Solana Labs CEO: It ‘doesn’t really matter’ if the network goes down again
November 19, 2021, 10:44AM EST · 2 min read
- In September, the Solana blockchain was swamped by transactions and ended up going offline for 17 hours.
- Solana Labs CEO Anatoly Yakovenko says that this is only a problem for those measuring in milliseconds.
In September, the Solana network went offline after it was overwhelmed by hundreds of thousands of transactions per second.
It remained down for 17 hours.
The Block spoke to Anatoly Yakovenko, CEO of Solana Labs and co-founder of Solana, in an interview at Solana Breakpoint, in Lisbon. When asked what are the chances the network goes down again, Yakovenko replied, “I don’t know. It doesn’t really matter, though.”
His argument went as follows: as long as there’s at least one copy of the ledger, the funds are still safe and the transactions will eventually get processed. If you don’t care how long a transaction takes to go through, “then how much do you care that there's a 72 hour block?”
Yakovenko likened the downtime to a particularly long wait between blocks. He claimed that Solana didn’t really go offline, there just wasn’t a confirmed block for that time period. “So that technically does look like a 17-hour block if you look at the history.”
He pointed out that it is possible that bitcoin could have a two-hour period with no blocks. He said: “If the validators got really, really good and recovered within two hours, is it the same?”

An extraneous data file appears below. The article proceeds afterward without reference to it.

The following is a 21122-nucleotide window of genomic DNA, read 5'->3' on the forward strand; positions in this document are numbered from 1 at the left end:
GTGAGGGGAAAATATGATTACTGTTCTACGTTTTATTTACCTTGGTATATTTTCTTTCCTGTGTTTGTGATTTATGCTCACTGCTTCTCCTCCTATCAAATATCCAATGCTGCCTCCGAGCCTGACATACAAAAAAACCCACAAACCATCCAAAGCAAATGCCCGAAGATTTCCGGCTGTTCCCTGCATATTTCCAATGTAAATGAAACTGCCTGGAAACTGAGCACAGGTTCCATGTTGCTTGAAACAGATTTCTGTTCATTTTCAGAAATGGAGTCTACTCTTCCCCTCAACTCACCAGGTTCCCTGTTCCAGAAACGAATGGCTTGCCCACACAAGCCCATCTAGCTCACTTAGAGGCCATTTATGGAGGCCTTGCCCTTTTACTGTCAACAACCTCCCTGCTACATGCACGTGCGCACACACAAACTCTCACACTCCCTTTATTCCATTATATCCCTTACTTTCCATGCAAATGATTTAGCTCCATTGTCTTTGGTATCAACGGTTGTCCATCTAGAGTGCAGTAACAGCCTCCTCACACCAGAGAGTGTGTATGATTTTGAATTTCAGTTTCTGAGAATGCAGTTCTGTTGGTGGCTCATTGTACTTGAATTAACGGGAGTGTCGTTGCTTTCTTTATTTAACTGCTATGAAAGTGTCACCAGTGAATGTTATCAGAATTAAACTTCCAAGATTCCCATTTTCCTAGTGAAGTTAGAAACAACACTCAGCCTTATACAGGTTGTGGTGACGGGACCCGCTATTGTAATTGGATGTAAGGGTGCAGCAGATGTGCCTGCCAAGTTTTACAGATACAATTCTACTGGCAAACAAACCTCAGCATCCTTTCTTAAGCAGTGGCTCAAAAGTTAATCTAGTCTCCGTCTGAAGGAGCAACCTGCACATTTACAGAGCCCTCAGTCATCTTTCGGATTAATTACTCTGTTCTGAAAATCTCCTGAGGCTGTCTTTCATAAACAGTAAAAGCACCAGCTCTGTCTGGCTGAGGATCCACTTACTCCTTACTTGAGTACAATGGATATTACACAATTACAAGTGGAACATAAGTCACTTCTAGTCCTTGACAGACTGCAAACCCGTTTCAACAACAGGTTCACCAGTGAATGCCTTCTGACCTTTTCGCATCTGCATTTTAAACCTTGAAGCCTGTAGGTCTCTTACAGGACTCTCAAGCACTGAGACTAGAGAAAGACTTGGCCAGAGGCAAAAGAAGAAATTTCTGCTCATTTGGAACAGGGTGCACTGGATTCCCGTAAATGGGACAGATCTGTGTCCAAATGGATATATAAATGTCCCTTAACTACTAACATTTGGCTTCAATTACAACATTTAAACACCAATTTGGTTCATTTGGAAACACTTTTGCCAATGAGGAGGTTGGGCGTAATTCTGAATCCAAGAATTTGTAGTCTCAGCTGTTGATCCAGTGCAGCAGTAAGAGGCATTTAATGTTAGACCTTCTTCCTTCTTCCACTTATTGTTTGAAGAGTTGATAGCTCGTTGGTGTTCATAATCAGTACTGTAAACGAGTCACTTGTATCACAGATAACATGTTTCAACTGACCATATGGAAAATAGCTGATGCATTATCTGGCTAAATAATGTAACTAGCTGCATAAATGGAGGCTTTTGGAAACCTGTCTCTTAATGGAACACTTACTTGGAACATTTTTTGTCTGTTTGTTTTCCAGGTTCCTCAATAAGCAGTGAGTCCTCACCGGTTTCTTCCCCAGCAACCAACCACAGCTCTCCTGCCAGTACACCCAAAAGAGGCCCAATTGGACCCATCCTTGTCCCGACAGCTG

He also claimed that other blockchain platforms, such as Bitcoin and Ethereum offer soft guarantees at transactions going through — particularly for those who don’t have the funds to pay the transaction fees.
But the downtime is a problem for people who need their transactions to be processed at high speeds, Yakovenko acknowledged. “It matters for people that care about delivery of messages within 400 milliseconds.”
“So in terms of safety to funds in the state, it doesn't matter. In terms of real-world application, it does,” he added.
Yakovenko said that he couldn’t assert that Solana would never go down again because it’s hard to make such a guarantee under all circumstances and prove it.
“So you kind of saw the worst case of it, right? Shit hit the fan. They figured out how to continue," he told The Block. "But to say that it never happens, I don't even know if that's possible in any realistic way, in any network.”
Editor's Note: Corrects a quotation from Anatoly Yakovenko, changing 40 milliseconds to 400 milliseconds.
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